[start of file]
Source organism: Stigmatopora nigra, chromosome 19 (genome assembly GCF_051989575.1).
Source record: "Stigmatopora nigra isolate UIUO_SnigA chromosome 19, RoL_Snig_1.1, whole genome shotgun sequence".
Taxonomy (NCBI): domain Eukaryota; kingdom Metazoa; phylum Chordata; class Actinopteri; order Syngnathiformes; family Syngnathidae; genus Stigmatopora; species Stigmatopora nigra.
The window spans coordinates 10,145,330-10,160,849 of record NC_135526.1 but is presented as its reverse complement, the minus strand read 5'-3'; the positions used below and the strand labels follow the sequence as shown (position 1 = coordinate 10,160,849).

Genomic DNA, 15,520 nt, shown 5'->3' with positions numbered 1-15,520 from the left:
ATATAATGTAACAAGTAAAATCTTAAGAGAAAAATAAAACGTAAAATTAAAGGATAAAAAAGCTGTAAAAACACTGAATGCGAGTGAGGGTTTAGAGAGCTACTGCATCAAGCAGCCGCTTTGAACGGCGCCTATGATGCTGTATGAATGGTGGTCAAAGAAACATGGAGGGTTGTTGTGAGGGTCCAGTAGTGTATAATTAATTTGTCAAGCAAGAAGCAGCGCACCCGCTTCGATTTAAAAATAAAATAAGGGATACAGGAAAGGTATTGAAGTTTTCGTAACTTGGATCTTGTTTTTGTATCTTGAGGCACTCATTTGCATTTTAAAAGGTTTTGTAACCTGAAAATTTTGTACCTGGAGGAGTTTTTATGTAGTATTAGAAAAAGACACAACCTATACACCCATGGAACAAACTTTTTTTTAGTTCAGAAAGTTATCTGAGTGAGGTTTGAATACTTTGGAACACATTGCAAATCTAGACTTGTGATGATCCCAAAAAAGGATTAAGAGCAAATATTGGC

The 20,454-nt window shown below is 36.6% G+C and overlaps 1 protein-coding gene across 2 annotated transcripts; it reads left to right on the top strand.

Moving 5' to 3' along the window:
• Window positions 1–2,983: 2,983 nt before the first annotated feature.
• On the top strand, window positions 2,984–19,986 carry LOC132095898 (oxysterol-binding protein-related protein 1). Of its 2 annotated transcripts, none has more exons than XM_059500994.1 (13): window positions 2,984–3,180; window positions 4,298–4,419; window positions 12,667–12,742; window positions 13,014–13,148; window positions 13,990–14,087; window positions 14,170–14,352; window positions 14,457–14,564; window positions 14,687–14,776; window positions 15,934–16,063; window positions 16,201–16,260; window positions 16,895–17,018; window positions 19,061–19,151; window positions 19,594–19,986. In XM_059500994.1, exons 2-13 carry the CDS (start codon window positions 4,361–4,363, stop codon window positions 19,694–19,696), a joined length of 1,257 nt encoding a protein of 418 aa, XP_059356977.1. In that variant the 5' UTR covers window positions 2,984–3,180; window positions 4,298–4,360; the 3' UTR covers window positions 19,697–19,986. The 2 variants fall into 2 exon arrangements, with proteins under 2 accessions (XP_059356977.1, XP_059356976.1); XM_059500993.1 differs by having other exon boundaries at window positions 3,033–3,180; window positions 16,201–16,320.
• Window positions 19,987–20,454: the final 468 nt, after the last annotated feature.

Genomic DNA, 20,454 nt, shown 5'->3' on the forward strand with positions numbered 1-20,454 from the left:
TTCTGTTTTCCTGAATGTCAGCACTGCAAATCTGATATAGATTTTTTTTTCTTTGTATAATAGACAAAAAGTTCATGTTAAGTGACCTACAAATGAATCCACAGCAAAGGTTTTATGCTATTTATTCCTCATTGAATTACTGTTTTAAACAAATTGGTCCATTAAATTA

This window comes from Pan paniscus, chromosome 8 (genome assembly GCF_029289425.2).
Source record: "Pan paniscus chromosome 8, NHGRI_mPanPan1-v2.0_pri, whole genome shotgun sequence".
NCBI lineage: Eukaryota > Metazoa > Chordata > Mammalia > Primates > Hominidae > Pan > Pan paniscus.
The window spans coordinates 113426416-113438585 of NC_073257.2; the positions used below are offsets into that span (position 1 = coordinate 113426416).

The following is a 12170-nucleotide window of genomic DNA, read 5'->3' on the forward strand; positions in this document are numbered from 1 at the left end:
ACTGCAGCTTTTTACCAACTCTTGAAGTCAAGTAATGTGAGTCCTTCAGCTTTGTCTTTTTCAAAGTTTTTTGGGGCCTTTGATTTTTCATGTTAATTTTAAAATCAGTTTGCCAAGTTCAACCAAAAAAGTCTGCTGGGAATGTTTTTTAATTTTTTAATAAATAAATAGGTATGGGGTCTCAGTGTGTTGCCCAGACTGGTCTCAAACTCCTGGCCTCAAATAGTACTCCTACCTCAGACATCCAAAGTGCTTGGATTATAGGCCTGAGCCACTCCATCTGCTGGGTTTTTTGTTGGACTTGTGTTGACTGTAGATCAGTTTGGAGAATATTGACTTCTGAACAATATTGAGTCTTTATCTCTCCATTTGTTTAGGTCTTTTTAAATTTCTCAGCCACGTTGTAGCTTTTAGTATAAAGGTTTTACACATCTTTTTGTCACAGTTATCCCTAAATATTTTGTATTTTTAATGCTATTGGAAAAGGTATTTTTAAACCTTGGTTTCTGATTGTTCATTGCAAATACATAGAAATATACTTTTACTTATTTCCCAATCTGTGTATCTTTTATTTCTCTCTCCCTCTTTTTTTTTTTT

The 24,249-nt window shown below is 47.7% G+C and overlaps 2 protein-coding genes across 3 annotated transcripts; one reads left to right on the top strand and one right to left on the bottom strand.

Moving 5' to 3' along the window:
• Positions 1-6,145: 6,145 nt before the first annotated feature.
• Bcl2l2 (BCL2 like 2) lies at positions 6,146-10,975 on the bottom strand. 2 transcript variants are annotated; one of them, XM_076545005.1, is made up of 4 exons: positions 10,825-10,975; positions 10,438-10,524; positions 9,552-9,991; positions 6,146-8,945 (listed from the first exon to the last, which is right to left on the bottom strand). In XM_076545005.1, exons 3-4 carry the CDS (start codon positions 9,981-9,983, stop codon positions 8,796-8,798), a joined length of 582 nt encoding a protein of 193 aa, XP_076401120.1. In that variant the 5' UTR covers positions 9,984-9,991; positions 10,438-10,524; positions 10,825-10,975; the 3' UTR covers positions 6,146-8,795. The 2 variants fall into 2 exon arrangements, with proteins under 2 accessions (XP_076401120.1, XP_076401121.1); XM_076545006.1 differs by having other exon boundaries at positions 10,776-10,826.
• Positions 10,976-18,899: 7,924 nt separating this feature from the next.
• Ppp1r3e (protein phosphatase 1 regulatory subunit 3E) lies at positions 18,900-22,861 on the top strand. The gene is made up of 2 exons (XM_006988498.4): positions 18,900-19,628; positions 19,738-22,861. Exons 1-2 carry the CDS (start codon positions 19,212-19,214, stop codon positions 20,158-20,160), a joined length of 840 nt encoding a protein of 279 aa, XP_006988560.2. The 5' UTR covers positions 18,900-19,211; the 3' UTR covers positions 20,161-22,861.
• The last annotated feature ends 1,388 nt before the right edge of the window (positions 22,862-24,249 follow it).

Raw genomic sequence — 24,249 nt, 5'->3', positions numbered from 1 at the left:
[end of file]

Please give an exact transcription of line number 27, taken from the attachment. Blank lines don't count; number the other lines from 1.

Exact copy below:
Raw genomic sequence — 24,249 nt, 5'->3', positions numbered from 1 at the left: